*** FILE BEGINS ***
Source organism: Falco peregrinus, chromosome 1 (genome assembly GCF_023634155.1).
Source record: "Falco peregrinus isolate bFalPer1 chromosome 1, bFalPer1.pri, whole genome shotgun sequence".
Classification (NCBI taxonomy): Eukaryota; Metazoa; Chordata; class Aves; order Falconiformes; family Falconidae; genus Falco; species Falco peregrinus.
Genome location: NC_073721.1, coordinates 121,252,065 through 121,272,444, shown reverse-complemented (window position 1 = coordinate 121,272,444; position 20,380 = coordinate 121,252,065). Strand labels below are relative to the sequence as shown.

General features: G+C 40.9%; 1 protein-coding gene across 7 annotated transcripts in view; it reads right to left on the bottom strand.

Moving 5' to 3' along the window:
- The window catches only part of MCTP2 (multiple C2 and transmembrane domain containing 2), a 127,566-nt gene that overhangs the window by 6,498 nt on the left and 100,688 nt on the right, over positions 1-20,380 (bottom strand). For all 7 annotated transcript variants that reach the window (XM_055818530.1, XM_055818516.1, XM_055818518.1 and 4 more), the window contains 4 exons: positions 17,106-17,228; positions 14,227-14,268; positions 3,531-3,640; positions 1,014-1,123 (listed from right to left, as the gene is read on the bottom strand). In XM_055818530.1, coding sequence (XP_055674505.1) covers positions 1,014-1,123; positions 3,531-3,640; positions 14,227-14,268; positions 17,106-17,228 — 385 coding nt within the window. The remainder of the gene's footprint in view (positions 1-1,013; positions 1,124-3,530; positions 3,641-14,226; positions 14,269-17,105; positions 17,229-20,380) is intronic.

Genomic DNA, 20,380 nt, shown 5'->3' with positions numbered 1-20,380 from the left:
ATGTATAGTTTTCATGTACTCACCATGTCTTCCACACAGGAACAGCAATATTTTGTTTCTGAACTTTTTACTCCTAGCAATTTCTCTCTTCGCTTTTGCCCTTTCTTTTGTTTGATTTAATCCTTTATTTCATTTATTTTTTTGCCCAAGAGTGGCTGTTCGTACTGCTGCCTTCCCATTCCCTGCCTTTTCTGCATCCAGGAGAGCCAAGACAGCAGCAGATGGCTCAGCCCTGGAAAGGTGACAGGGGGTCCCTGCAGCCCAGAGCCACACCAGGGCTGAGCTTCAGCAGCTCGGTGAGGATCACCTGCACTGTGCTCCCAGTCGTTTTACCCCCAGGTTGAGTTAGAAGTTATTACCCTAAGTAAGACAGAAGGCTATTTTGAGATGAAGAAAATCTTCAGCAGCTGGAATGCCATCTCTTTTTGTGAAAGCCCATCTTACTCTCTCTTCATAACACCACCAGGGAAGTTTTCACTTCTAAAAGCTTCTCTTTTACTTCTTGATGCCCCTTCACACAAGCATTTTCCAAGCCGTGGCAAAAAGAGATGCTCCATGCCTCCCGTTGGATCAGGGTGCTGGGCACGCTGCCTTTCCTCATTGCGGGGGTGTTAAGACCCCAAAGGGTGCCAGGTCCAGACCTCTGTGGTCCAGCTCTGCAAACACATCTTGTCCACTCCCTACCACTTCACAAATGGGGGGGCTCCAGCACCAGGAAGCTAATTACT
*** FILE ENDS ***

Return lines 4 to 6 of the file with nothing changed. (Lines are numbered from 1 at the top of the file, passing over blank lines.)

Genome location: NC_073721.1, coordinates 121,252,065 through 121,272,444, shown reverse-complemented (window position 1 = coordinate 121,272,444; position 20,380 = coordinate 121,252,065). Strand labels below are relative to the sequence as shown.

General features: G+C 40.9%; 1 protein-coding gene across 7 annotated transcripts in view; it reads right to left on the bottom strand.

Moving 5' to 3' along the window: